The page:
A Little Bit More

Leo Tolstoy once wrote a story about a successful peasant farmer who was not satisfied with his lot. One day he received a novel offer. For 1000 rubles, he could buy all the land he could walk around in a day. The only catch was that he had to be back at his starting point by sundown. Early the next morning he started out walking at a fast pace. By midday he was very tired, but he kept going, covering more and more ground. Well into the afternoon he realized that his greed had taken him far from the starting point. He quickened his pace and as the sun began to sink low in the sky, he began to run, knowing that if he did not make it back by sundown the opportunity to become an even bigger landholder would be lost. As the sun began to sink below the horizon he came within sight of the finish line. Gasping for breath, he staggered across the finish line just before the sun disappeared. He immediately collapsed, and in a few minutes he was dead. Afterwards, his servants dug his grave; so his final land grab was six feet long and three feet wide. The title of Tolstoy's story was How Much Land Does a Man Need?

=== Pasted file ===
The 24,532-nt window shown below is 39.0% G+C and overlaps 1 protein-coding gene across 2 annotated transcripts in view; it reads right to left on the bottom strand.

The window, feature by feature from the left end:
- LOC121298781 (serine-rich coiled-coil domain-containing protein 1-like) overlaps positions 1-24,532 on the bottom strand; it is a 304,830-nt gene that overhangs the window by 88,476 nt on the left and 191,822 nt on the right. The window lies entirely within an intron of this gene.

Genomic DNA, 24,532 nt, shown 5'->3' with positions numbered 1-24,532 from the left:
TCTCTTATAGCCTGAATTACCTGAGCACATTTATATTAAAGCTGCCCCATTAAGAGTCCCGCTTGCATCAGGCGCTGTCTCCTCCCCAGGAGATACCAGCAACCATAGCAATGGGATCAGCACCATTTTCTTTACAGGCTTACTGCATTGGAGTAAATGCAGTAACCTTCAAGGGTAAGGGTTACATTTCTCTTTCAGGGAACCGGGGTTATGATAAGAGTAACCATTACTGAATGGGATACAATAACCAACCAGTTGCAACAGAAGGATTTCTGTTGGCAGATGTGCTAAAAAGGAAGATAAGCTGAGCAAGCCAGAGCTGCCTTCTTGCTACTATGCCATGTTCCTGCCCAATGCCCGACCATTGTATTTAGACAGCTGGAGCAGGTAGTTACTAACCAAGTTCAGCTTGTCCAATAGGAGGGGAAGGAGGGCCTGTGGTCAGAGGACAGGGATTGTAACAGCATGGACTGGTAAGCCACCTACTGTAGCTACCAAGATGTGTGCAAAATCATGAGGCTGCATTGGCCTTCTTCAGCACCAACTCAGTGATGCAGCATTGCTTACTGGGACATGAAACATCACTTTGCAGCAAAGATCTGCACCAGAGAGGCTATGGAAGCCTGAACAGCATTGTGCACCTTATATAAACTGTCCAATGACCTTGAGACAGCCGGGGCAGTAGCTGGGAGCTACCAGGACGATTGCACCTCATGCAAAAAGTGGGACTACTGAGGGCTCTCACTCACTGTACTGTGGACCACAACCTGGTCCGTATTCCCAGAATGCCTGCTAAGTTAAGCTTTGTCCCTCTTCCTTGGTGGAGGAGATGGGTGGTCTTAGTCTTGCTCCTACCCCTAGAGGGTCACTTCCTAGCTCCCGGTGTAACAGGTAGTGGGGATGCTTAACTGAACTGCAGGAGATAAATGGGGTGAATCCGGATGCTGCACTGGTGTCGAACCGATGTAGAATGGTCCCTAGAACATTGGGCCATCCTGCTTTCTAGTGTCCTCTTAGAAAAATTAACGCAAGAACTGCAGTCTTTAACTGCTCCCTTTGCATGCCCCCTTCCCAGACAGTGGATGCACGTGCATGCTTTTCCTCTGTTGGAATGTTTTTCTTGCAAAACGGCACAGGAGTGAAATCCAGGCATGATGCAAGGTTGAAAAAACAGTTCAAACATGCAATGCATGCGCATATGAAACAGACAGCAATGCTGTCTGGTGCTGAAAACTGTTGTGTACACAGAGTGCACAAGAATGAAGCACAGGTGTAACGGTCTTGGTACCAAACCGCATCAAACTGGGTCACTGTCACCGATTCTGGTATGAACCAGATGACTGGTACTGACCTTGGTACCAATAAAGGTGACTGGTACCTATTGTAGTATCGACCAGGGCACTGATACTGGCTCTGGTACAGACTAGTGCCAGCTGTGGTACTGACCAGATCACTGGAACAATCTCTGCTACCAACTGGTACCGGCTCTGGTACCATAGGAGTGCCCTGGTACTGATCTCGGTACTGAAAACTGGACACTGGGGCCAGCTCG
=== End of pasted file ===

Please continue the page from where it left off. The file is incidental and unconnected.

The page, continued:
In Proverbs 30, we are given insight into Jesus' instruction for us to pray, "Give us today our daily bread." Here the writer sees both wealth and poverty, success and failure as enemies to be avoided. He prays that God will give him just enough in Proverbs 30:7-9--

7 “Two things I ask of you, O Lord; do not refuse me before I die: 

8 Keep falsehood and lies far from me; give me neither poverty nor riches,

    but give me only my daily bread.

9 Otherwise, I may have too much and disown you and say,‘Who is the Lord?’

    Or I may become poor and steal, and so dishonor the name of my God.

If we have too much, then we will be tempted to have pride in ourselves and decide that we don't need God. If we have too little, then we may be tempted to steal and dishonor God. So the prayer is that God will give him just enough-- his daily bread.

Who is it that you are like. Are you like Tolstoy's farmer who constantly wants more and more... and thus can't enjoy what it is that you have.   Or have you learned the secret expressed by the writer of Proverbs-- satisfied with what you have because it is just enough? The difference here is the difference between us owning able to our things and us letting our things come to own us!